OPEC’s fear that another surge of shale oil could neutralize its production cuts might be coming true.
U.S. oil output is set for “explosive” growth this year as prices rally, the International Energy Agency said on Friday. That was just one of a chorus of voices from Goldman Sachs group Inc. to OPEC itself warning of a looming output surge reminiscent of the “heady days” of the first shale boom.
As the Organization of Petroleum Exporting Countries and allies including Russia gather in Oman this weekend, achievements including a three-year high in oil prices and rapidly dwindling supply glut may be overshadowed by the risk of becoming victims of their own success.
“The big 2018 supply story is unfolding fast in the Americas” the IEA said in its monthly report. “Explosive growth in the U.S. and substantial gains in Canada and Brazil will far outweigh potentially steep declines in Venezuela and Mexico.”
Even with the moderate price response to the OPEC-led cuts during most of 2017, rival suppliers still managed to bounce back with output growth of 700,000 barrels a day, the IEA said. As producers react to the recent surge in Brent crude above $70 a barrel, the agency expects non-OPEC supply to expand by 1.7 million this year, the biggest jump since the peak of the shale boom.
That would deliver an unsatisfying outcome for OPEC and its allies in 2018. Rival suppliers would be handed the entire 1.3 million barrel-a-day expansion in the global oil market this year, and U.S. crude output could overtake that of Saudi Arabia and even get close to Russia, IEA data show. To make matters worse, another year of production cuts would have little effect on oil inventories -- which the agency says are still 90 million barrels above OPEC’s target.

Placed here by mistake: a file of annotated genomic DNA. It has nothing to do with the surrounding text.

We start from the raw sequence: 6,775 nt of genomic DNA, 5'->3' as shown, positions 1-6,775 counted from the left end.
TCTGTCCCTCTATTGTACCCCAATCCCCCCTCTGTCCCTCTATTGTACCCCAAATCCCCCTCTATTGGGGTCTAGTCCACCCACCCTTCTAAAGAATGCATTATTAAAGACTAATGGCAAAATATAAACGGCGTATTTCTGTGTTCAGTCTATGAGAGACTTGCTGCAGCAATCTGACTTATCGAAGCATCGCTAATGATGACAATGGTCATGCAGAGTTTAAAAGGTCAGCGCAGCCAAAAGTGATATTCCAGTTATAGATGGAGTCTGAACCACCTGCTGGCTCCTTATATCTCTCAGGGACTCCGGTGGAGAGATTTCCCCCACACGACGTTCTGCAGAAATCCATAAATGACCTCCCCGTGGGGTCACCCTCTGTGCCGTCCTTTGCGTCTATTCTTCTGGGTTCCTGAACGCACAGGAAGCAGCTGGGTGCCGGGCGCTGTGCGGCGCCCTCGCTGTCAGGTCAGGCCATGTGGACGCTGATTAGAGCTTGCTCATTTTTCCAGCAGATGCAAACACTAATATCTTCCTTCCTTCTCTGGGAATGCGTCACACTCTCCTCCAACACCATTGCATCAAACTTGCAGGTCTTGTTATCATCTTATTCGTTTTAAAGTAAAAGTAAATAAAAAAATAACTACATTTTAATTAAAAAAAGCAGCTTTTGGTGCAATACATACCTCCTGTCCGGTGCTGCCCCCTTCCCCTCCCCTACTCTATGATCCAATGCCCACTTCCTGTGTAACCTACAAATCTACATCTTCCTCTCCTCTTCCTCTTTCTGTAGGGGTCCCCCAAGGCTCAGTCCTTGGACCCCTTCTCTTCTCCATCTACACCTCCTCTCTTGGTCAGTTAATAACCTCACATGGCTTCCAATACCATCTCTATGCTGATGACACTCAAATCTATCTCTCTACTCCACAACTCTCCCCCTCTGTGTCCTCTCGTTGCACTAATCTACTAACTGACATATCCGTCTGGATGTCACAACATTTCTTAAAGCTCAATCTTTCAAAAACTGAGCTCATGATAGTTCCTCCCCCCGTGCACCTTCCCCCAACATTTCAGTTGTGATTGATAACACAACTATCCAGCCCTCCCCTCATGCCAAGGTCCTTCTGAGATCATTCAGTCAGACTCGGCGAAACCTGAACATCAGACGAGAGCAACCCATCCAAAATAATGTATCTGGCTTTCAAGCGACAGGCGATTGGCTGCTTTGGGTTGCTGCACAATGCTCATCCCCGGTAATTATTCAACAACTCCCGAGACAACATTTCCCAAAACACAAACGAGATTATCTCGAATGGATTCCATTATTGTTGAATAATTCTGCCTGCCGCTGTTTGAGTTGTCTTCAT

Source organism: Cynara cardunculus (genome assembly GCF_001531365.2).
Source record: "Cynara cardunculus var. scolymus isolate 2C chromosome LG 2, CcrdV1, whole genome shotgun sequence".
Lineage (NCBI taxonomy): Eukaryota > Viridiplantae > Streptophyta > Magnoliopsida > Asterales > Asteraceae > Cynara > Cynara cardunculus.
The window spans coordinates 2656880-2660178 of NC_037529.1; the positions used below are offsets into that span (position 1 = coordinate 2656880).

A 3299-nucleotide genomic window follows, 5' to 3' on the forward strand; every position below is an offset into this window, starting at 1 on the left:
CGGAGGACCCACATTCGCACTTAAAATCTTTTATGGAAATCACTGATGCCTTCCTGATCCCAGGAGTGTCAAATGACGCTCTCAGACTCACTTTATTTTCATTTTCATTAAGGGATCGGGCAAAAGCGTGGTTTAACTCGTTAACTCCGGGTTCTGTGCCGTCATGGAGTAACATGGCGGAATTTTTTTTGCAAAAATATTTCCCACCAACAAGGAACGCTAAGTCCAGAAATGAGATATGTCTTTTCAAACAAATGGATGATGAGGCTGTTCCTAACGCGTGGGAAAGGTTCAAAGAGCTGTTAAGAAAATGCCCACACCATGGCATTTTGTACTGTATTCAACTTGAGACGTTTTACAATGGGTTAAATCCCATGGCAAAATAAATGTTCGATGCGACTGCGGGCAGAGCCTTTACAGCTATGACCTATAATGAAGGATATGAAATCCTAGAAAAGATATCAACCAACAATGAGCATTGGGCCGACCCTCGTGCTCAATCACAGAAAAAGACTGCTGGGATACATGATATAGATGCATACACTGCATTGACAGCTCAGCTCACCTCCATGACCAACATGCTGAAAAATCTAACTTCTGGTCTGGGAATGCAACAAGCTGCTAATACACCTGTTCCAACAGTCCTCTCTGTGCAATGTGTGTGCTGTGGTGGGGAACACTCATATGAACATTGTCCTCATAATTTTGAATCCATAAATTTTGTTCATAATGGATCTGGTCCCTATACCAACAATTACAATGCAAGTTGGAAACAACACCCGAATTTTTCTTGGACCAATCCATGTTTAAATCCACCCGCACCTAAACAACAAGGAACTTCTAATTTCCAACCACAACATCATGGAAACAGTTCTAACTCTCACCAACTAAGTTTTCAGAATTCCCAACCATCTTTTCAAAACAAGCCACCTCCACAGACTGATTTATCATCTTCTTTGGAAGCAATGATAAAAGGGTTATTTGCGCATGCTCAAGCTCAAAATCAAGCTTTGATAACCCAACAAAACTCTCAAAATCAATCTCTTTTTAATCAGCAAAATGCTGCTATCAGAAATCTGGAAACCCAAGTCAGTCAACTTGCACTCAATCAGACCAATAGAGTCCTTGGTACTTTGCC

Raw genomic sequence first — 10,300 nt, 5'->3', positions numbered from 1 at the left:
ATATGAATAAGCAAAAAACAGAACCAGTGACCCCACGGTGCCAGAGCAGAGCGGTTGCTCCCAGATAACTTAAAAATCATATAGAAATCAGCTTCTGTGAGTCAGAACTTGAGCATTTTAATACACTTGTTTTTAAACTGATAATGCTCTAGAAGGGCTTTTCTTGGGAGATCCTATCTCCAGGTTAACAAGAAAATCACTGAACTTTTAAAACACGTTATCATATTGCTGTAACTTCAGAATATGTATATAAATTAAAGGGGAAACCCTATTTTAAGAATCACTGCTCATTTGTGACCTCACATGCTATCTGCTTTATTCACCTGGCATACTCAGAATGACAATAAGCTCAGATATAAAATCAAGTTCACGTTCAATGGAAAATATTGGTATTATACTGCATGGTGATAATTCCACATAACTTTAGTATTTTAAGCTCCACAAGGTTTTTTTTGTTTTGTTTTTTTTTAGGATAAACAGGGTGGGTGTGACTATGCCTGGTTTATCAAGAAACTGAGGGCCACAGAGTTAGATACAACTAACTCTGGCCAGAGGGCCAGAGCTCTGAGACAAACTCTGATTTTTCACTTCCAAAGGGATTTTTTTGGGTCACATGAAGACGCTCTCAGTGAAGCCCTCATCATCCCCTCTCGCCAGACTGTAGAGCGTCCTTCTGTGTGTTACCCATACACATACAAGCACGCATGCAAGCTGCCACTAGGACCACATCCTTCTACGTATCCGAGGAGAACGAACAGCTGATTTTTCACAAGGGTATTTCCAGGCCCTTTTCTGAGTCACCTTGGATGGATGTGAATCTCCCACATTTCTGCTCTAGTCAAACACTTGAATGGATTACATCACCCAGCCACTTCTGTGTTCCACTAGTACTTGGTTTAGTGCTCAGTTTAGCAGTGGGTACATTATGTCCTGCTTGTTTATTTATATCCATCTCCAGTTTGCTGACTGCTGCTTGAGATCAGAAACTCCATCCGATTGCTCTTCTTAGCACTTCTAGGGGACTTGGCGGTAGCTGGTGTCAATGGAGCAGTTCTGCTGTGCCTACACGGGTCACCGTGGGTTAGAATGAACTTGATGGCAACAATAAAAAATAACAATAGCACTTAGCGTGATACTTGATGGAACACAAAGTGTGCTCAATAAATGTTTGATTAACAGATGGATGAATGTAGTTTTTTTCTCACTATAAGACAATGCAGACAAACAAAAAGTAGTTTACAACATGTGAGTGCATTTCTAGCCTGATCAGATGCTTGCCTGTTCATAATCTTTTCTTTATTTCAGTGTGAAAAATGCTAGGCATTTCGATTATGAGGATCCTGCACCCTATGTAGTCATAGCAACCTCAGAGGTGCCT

While the U.S. gains, there are others that are still suffering. The IEA expects Venezuela’s troubles to worsen after its 2017 production fell to the lowest in nearly 30 years.
“Given Venezuela’s astonishing debt and deteriorating oil network, it is possible that declines this year will be even steeper than the 270,000 barrels a day in 2017,” the report said. Yet, the IEA doesn’t see a “clear sign yet of OPEC turning up the taps to cool down oil’s rally” or “compensate for a precipitous drop in supply from Venezuela.”
OPEC and its partners will meet in Oman over the next two days to review their strategy for clearing the global oil glut. Ministers from the United Arab Emirates, Iraq and Kuwait have said the deal needs to continue. Russia’s Energy Minister Alexander Novak said talks this weekend could include mechanisms for gradually exiting the supply cuts after the agreement concludes at the end of 2018, while also reaffirming its commitment to the agreement.
For now, OPEC’s own analysis of the oil market isn’t flashing any warning signs. The group predicts stronger growth in demand and a weaker recovery in rival supplies than the IEA, implying a steady drop in inventories through the year.
“We see the IEA’s assessment as more realistic than OPEC’s,” analysts at Commerzbank AG said in a note. “OPEC’s assumption of non-OPEC supply is far too low.”
By Angelina Rascouet